And did I mention there is no map? You will have to rely on your own unique awareness and memory, a special little trap for overthinking completionists and people to took so long between gameplay that they forgot where they were up too… not that that happened to me.

Visually, the pixel art is perfect for the transitions between the clean, bright scientific active compounds, the rusted and disorderly industrialism, and the luminous greens and blues of botanical cave systems. It also means the game can live between the super realism of our imagination and the disbelief of pixelated abstraction, allowing for a modicum of separation between you and the horrors you commit. This is especially relevant as the game play actively covers all the interacted environment with a visceral palette of reds and purples as you course through them.

Acoustically, the game does balance the need for horror elements to the environment without overdoing it. So, while the screaming and whimpering of the cowering humans is ended with the crunch of cartilage and bones, there are no wet slaps of tentacles as you traverse. Instead, a pleasant soft carolling of schwips as your weight-bearing tendrils flail about to find purchase. The atmospheric soundtrack, composed by Cris Velasco, matches the horror theme perfectly. The tension-filled tracks, rather than filling you with dread, instead drive you further into the carnage as you lay waste to all before you.

Overall, Carrion is not a long game, and manages to find a place in the truly short list of games I’ve actually finished. The game’s length means it sits comfortably between learning how to utilise all the skills, and not overstaying its welcome. If you are looking to speed run this metroidvanian world in your first playthrough, I don’t think you’re going to get much satisfaction out of Carrion. However, if you choose to relish the screams, take revenge on those that hold you back, and take your time to work through the puzzles like the Dexter you always knew you were, then I think this sinewy tale might just be for you.

It is no wonder this game won the 2021 BAFTA’s Game Awards Best Debut Game and was nominated for best original property game.

Trashed Review

Developer: Josh Presseisen
Publisher: Crescent Moon Games
Music: Josh Presseisen
Platforms: Steam
Released: Early Access – 17/February/2021, Planned Release – early 2022
Genre: Adventure strategy

Garbage disposal and management is a problem that has plagued us for years, and it continues to be a problem far in the future, on a planet far, far away. Hundreds of ships dump their rubbish on some far-off desert planet, leaving bags of waste, plastic lawn chairs, and who knows what else.

And you, the newest hire, are tasked with solving this eternal problem: how to make all this trash go away?

Trashed is a strategy game about garbage management and disposal. With a chunky, 3D artstyle, your long flowing blue hair, and more than a few guns under your belt to take care of some problems you might run into, this is definitely a game meant to challenge you. And maybe overwhelm you, just a bit.

So, the main goal of Trashed is to dispose of garbage, and manage the waste and pollution it causes. A ship will come by about once every minute (or an in-game hour) to dump rubbish at a marked site. This can very quickly develop into a gigantic pile, with garbage bags just rolling all over the place. You need to move that garbage into an incinerator. You have a helpful robot that manages to push some bits of trash into an incinerator, and you can pick up a piece of garbage, and toss it in yourself. But you will not be able to keep up. And each bit of rubbish burnt will affect the air quality.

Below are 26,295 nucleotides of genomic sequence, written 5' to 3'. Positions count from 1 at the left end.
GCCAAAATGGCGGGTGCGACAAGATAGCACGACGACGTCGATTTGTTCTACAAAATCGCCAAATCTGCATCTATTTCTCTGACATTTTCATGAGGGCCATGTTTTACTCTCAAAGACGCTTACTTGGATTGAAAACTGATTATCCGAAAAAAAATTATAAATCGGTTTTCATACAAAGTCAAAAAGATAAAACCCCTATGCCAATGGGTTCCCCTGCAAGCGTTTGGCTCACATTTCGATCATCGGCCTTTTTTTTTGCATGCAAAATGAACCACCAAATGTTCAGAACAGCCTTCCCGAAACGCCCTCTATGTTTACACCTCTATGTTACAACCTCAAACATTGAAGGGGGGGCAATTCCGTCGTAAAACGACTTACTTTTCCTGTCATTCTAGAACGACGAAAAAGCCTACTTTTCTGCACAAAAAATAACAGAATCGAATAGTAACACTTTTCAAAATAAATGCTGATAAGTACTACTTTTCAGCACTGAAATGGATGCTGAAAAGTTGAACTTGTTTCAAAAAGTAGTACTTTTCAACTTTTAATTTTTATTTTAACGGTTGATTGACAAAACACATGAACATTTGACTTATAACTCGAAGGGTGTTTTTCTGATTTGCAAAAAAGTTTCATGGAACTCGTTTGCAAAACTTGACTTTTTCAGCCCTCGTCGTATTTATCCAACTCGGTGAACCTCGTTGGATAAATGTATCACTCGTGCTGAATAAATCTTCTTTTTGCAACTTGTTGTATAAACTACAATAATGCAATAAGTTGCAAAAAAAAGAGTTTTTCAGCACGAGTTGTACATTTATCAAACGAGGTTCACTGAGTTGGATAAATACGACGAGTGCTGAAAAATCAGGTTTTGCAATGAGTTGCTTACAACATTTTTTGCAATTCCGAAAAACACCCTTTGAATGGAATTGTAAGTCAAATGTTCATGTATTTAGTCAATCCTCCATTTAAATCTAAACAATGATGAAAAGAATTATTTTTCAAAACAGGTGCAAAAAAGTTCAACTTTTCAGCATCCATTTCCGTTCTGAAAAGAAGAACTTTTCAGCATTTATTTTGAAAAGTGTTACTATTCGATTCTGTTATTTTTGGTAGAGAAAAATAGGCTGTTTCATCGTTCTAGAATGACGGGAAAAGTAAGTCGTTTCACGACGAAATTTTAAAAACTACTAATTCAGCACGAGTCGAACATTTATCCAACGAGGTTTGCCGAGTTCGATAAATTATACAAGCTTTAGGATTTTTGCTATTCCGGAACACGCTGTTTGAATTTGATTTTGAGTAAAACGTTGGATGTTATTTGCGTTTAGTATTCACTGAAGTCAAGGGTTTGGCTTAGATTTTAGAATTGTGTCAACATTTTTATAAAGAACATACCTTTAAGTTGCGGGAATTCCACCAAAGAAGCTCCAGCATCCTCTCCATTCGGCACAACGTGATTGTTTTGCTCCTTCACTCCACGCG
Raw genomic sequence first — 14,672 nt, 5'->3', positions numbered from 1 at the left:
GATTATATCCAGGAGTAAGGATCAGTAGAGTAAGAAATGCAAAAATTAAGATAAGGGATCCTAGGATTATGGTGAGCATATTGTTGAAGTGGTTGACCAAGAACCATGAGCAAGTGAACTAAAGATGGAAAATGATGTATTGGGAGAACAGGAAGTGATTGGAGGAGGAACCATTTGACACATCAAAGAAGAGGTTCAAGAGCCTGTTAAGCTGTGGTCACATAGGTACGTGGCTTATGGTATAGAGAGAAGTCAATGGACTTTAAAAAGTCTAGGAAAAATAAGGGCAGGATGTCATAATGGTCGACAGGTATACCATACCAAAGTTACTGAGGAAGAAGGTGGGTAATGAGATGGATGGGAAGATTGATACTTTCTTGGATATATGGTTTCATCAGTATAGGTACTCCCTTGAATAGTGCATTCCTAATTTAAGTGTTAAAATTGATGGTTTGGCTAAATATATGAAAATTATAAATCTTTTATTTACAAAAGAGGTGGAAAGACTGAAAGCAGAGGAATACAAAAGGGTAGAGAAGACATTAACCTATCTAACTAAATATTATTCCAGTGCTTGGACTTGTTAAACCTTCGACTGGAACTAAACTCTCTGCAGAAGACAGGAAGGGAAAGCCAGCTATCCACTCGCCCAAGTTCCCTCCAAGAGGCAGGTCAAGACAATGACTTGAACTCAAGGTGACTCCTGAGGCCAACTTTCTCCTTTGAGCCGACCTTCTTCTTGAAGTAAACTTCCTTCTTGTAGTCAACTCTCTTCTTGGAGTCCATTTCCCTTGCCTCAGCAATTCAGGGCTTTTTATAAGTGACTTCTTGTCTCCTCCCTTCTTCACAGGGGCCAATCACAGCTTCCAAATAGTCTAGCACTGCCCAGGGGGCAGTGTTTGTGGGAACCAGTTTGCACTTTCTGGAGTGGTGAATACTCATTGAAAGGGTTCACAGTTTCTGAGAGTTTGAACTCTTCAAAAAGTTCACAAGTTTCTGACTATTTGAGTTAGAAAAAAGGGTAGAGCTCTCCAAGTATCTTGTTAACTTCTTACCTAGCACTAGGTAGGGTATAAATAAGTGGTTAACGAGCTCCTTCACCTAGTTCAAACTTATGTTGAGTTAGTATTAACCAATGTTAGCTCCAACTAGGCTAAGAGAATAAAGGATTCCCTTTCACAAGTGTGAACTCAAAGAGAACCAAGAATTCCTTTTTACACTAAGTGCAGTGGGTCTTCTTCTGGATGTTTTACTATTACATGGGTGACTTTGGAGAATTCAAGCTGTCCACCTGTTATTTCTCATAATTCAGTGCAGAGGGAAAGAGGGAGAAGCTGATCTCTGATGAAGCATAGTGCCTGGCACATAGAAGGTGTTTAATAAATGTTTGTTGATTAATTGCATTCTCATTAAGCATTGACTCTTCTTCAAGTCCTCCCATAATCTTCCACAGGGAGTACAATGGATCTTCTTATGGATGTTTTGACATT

Thankfully, you have more than a few tools to help you out. As you earn money, you can buy a garbage blower, to move several pieces of rubbish, and blueprints to build more incinerators, air purifiers, solar panels, batteries, recycling machines, grinders (for the giant pieces of garbage that will get thrown onto your head by yet another ship), and more, including conveyor belts, which quickly became my favourite thing in the game.

In addition, you progress by picking up bounties from the office, requiring you to process a certain amount of garbage, or to kill some of the local creatures who will rock up to cause some trouble.

Of course, you can purchase various weapons to help you.

It’s addictive, it’s satisfying to optimise your dump site, to set it up so you only need to worry about some wayward rubbish. There are cutscenes with voiced characters, for some reason they’re all from Texas. I named my helpful robot Marvin. I love him. He gets stuck sometimes but he’s doing his best.

The music is pretty minimal, and there is a lot of silence in the game. The creatures I run into make some weird, alien-like sounds that makes me a bit nervous to hear. The sound of the ship arriving is overwhelming, and I’m glad to hear it go (mostly so it stops making a mess of things). It’s really satisfying hearing the constant sound of garbage being recycled and burnt, it tells me things are working. More music would be nice, but I find myself zoning out a lot, so I’m not too bothered.

There is one thing to note however, this game is in early access, and at the time of writing this review, in pre-alpha. There are a lot of bugs, there is only a portion of the planned content in the game, and I wasn’t able to actually complete the tutorial. My playthrough could be described as playtesting. This is not a finished product. But the content it already has, and the gameplay so far, is enjoyable. When I get past some of the worst bugs, and I get used to the rough controls, I found myself playing for hours. I had a playthrough where the bounties glitched out, so I couldn’t progress through the game, but I had so many conveyor belts, and you have never imagined air could be so clean.